Various medical bulletins were being issued as Kevin Pietersen appeared to be building an innings to crush Australia at the dawn of this latest war of the Ashes. The problem, it was finally decided, was somewhere in his right calf, just above the Achilles tendon that recently required a cortisone injection.
Wrong. The difficulty was lurking not in his leg but his head. It came to the surface with a shot of dismaying folly at a time when Pietersen was finally unfurling some of those trademarked strokes which some time ago announced him as arguably the world's most gifted batsman.
England were 241 for 4 and the former captain was on 69, the nearest thing to a certainty for a century some gnarled old judges had ever seen. Then the mists came, as they tend to do quite frequently in the career of this superbly gifted cricketer.
He chased a ball from Australia's pale successor to Shane Warne, Nathan Hauritz so far outside his off stump some locals thought he was heading off to the Rhondda Valley. The ensuing shot looped in a high arc into the hands of Simon Katich, who happened to be fielding at short leg. Later Pietersen claimed that because the ball had, en route to Katich, hit his helmet he was absolved of all charges except being unlucky.
The unavoidable truth, however, was that rarely can such a bizarre shot have been played by a front-rank Test cricketer, and certainly one who had recently been entrusted with the captaincy of his adopted country. There was an additional irony in that while many of his admirers will say, "Well, that's the way KP plays, you enjoy the best, you have to live with the rest," Pietersen had earlier demonstrated quite superb discipline in guiding England through the crisis that came when England's front three, captain Andrew Strauss, Alastair Cook and Ravi Bopara found themselves back in the pavilion with just 90 runs on the board.
Much of his innings was utterly out of character. He hit just two fours in 20 overs as Australia's three-man pace attack of Mitchell Johnson, Ben Hilfenhaus and the unlucky Peter Siddle all extracted more than the expected life from a pitch that gave Strauss no hesitation in choosing to bat. But then, when the day's battle seemed to be firmly in English hands, Pietersen applied his version of mouth-to-mouth resuscitation to the spinning career of Hauritz.
It was not the act of the injured cricket statesman painted by some when he was so brusquely eased out of the England captaincy earlier this year. It was that of a man who at times looks as though he owns everything he surveys on a cricket field, a man of wondrous talent but not always profound vision.
Certainly the Australians could scarcely believe their good fortune. They were beginning to rue the passive middle session which saw Pietersen and Paul Collingwood re- build the English position against the scarcely challenging Hauritz and his vice-captain Michael Clarke, an inspired batsman on his day but perhaps someone who rather over-rates his ability to spin the ball.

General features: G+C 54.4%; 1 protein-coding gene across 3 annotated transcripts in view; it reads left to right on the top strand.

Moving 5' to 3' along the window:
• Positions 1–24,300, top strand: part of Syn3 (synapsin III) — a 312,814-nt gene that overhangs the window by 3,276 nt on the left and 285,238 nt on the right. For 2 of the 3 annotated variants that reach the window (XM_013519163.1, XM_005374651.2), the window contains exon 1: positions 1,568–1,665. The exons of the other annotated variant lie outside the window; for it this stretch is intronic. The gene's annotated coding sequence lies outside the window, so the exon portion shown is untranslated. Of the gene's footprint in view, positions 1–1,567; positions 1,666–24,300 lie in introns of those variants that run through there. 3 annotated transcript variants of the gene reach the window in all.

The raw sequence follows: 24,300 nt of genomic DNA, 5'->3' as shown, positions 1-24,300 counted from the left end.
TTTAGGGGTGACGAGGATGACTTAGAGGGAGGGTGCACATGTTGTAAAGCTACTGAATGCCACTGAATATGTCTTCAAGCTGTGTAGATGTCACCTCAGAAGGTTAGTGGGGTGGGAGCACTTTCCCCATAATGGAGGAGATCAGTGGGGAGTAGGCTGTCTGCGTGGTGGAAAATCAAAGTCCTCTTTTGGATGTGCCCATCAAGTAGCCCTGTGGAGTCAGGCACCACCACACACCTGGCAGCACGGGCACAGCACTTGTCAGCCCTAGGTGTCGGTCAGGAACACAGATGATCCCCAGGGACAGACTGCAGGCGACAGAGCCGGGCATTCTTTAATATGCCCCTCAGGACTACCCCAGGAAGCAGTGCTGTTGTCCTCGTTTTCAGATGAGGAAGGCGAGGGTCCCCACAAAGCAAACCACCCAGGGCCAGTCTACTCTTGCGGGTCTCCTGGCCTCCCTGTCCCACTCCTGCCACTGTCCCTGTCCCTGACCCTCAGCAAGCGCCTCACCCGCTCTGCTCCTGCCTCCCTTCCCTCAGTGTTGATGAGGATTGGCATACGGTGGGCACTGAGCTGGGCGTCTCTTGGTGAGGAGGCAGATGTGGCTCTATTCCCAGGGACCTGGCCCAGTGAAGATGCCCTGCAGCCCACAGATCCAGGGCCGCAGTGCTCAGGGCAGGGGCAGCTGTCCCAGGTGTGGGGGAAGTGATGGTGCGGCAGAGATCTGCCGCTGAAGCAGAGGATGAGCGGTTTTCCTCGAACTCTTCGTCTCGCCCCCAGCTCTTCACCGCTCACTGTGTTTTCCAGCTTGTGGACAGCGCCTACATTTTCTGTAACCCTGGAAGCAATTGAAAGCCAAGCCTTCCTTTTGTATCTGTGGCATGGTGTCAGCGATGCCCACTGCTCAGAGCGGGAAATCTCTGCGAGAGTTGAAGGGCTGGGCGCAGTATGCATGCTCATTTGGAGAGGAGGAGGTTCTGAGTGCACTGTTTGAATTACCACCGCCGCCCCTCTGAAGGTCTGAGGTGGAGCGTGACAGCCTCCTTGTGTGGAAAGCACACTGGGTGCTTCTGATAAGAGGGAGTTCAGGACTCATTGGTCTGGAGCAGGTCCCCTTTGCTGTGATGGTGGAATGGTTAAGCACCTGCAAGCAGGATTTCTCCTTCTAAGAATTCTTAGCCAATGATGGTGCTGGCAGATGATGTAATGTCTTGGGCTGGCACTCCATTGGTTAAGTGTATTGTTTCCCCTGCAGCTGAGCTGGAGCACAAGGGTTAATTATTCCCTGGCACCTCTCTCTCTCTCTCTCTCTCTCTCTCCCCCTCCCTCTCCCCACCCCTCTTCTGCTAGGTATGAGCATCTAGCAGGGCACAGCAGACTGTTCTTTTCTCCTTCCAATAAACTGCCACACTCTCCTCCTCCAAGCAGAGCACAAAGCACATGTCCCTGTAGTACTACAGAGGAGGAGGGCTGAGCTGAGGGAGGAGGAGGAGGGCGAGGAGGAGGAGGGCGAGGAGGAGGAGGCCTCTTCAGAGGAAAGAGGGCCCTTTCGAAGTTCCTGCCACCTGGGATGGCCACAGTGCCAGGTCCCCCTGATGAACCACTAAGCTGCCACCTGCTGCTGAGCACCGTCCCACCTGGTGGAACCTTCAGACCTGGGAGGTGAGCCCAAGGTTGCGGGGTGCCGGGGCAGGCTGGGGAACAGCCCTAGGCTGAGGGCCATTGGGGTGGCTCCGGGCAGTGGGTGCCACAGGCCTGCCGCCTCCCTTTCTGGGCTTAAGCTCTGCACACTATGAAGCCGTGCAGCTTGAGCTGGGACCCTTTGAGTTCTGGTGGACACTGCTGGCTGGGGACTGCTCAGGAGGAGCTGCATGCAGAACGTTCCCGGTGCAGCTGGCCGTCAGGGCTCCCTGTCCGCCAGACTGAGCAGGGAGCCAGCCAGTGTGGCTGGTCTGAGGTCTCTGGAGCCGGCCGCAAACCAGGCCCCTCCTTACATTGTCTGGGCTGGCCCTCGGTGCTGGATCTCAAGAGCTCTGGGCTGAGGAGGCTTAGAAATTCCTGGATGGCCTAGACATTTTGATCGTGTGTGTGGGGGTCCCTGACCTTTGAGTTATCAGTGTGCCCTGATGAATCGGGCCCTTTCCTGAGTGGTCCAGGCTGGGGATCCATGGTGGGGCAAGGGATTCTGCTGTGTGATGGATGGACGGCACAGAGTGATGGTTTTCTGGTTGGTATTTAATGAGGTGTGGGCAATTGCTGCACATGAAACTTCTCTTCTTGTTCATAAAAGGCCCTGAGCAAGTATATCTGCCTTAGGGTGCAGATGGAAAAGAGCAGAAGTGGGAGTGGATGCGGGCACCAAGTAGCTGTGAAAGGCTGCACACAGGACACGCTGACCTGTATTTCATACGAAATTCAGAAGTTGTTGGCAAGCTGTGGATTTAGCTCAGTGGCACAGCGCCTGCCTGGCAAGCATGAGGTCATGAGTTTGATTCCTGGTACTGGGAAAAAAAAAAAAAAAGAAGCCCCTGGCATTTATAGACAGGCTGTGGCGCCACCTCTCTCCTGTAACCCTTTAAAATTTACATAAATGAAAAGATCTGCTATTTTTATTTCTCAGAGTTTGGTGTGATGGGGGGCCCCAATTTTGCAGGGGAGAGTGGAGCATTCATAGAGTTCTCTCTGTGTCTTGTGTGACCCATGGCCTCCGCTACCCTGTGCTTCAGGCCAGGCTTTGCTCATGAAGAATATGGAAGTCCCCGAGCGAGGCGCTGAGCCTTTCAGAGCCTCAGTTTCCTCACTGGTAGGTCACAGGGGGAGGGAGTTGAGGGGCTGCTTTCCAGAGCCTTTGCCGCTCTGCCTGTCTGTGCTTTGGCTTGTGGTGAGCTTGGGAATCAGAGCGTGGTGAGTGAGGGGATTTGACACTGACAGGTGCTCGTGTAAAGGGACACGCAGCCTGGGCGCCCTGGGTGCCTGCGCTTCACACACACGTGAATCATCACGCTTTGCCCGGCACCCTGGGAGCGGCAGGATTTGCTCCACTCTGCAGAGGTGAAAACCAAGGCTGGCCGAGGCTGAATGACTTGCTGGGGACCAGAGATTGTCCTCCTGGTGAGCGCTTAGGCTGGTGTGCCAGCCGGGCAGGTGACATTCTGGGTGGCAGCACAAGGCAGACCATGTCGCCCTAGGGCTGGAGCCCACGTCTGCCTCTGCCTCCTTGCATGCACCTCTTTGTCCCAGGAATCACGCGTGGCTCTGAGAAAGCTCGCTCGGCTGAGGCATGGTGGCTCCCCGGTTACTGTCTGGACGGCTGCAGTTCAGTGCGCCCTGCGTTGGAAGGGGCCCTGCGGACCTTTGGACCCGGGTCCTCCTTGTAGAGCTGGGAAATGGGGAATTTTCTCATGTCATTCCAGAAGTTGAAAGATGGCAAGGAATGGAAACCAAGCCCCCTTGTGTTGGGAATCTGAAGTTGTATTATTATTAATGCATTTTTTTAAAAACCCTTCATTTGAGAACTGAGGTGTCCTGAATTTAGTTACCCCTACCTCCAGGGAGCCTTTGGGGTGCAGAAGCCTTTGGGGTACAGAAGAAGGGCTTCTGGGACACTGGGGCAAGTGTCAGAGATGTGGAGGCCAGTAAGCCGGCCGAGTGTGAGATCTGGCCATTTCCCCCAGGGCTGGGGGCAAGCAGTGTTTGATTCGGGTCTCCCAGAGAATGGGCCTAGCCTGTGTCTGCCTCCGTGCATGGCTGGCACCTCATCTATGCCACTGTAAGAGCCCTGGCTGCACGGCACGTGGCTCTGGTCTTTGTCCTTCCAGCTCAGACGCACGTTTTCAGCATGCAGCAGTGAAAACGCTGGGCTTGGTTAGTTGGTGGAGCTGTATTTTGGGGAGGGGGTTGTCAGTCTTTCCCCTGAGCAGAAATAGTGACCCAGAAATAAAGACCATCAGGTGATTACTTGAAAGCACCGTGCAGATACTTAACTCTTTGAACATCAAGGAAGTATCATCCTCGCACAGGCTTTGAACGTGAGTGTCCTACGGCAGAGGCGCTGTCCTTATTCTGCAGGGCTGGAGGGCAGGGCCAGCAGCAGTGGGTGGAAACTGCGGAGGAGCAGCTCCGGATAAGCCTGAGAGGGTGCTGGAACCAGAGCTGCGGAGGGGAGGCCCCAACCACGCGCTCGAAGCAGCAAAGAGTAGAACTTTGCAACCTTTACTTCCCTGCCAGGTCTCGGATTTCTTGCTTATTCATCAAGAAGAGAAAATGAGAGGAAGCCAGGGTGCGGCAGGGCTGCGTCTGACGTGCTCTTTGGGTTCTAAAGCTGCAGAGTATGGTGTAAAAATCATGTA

Ricky Ponting's leadership will inevitably come under some fresh examination – why did he muzzle an under-rated seam attack which had come to make a passable impression of a pack of attack dogs when Johnson dismissed Strauss with a sharply rising bouncer and then joined with Siddle in undermining Bopara with deliveries which landed, respectively, on the batsman's head and throat?
There was still, however, a fine balance indeed at the end of an absorbing day. At 336 for 7, England still have the potential to push the score to near the 400 mark which was surely the minimum requirement of Strauss when he won the toss. Yet this for Ponting was still almost a deliverance, especially when you feed in the fact that first Matt Prior, then Freddy Flintoff played themselves into a position where they appeared to be seeing the ball so big and bright it might have been a sundew melon.
Flintoff, though, joined the Pietersen Disaster Club when he cut short an innings of 37 with one of the wildest shots of the turbulent day. Not perhaps a disaster in the terms of this first Test match, but certainly in what it said about some English attitudes at the start of such a long examination of nerve and talent.
Both Pietersen and Flintoff revealed, yet again, the scale of that talent but both failed to draw from it maximum returns. In both cases there was the strong sense that the Australians had been delivered from their worst fears – and for no better reason than a failure of concentration by their opponents.
Australia will no doubt resolve to build on their great escapes when the action resumes this morning. They were also relieved when Prior, who continues to make the case that being a mediocre wicketkeeper is no bar to a Test place if you score enough runs, lost his wicket after a 56 which contained several shots of the most impressive class, and they must believe they can remove the likes of Stuart Broad and Graeme Swann the right side of 400 runs.
It means that we could hardly have a finer balance at the start of a series which most believe will inevitably become a matter of attrition. Yesterday there was quite a bit of that, but also something quite different.
Most seriously for England it was that their two most talented and celebrated players lost wickets in a way which cannot fill the land with overwhelming optimism.
First Pietersen, then Flintoff had the Aussies on their knees, and on both occasions they relaxed the hold on their throats. Against any opposition this can be dangerous. On the first day of an Ashes series it is something close to madness. If you have the Australians down, you keep them down. You do it as clinically as you can.
Pietersen forgot this, along with his generally most superior batting technique, when he played his outrageous shot. Regret could come swiftly enough, perhaps as early as this afternoon, if the Australians get a few runs – and play true to form rather than some precarious whim.Reuse content